On September 17 1944, British airborne forces landed in Holland to capture the bridge at Arnhem. In the first wave, Smith and his crew took off in their Dakota towing a Horsa glider carrying men of the Border Regiment. Flying in a loose formation, 47 Dakota/Horsa combinations had left Broadwell near Burford and 41 successively released their gliders over Arnhem.
The following day Smith returned with another Horsa, in which the CO of the Border Regiment was among the troops. The CO’s glider had suffered a failure over England the previous day, and he was anxious to join his men, who were already at Arnhem.
As the combination crossed into enemy-held territory it was hit by anti-aircraft fire which killed the pilot and wounded two of the crew — including Smith, who was occupying the second pilot’s seat and acting as the map reader. He immediately took over the controls of the Dakota and kept the aircraft on its course towards the target.
The glider had also been damaged, and the pilot, recognising the Dakota’s problems, prepared to cast off. Using the radio intercommunication embedded in the tow rope, Smith told them to wait as he turned towards friendly territory. As they crossed Allied lines, the glider pilot released and landed safely as Smith set course for home. He arrived over the Suffolk coast and made a successful emergency landing at the USAAF airfield at Martlesham Heath.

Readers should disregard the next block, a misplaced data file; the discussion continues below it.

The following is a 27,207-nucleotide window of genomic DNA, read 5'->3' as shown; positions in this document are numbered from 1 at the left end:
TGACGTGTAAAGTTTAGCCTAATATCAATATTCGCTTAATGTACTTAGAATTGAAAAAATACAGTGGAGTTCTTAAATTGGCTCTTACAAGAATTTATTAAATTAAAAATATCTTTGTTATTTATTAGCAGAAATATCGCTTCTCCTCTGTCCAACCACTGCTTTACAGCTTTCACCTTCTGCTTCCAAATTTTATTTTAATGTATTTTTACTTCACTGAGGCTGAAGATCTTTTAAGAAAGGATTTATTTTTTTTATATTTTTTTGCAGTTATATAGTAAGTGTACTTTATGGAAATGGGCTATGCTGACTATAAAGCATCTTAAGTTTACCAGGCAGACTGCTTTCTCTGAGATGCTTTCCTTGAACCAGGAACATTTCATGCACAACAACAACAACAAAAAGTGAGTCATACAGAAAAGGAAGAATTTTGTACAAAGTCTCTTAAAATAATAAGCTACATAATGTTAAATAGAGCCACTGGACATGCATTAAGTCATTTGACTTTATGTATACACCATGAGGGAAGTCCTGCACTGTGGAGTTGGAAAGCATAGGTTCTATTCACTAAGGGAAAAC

After recovering from his wounds, Smith, who was a warrant officer at the time, was invited by the BBC to make a radio broadcast about his experience. The citation for his DFC concluded: “He set a fine example of courage and resource in the face of great difficulties.”
The son of a Battle of Mons veteran, Albert Edward Smith was born on May 30 1917 at Richill, Co Armagh and in September 1939 he volunteered for aircrew service in the RAF and trained as an observer. During the early years of the war he flew bomber operations over Germany before becoming a bombing instructor in Coastal Command. Anxious to see more action, he joined the newly-formed  575 Squadron at Broadwell in early 1944.
On the night of June 5 1944, Smith dropped men of the 5th Parachute Brigade over Normandy and the following night towed a glider to the same area. By mid-June rough airstrips had been created in Normandy, and the Dakotas flew in supplies and evacuated the wounded. 

The above photograph shows the wedding of Albert and Helen Smith in Keady (Thanks to Dale Smith)

(Photographs and information from Telegraph Obituary and "Brotherhood of the Cauldron" by David Truesdale)


The Medal and Citation shown above is on display in the Museum beside Pegasus Bridge in Normandy. 


This is the headstone of Richard Doyle who is buried in Dundonald Cemetry. He was from Belfast and was one of four members of the 6th Battalion, Royal Inniskilling Fusiliers who lost their lives as the result of a Boating Accident in England on 10th March 1942. Corporal Doyle was 29 years old.

His comrades who were killed with him were John McGuire who was 27 years old and is buried in Coleraine Cemetery.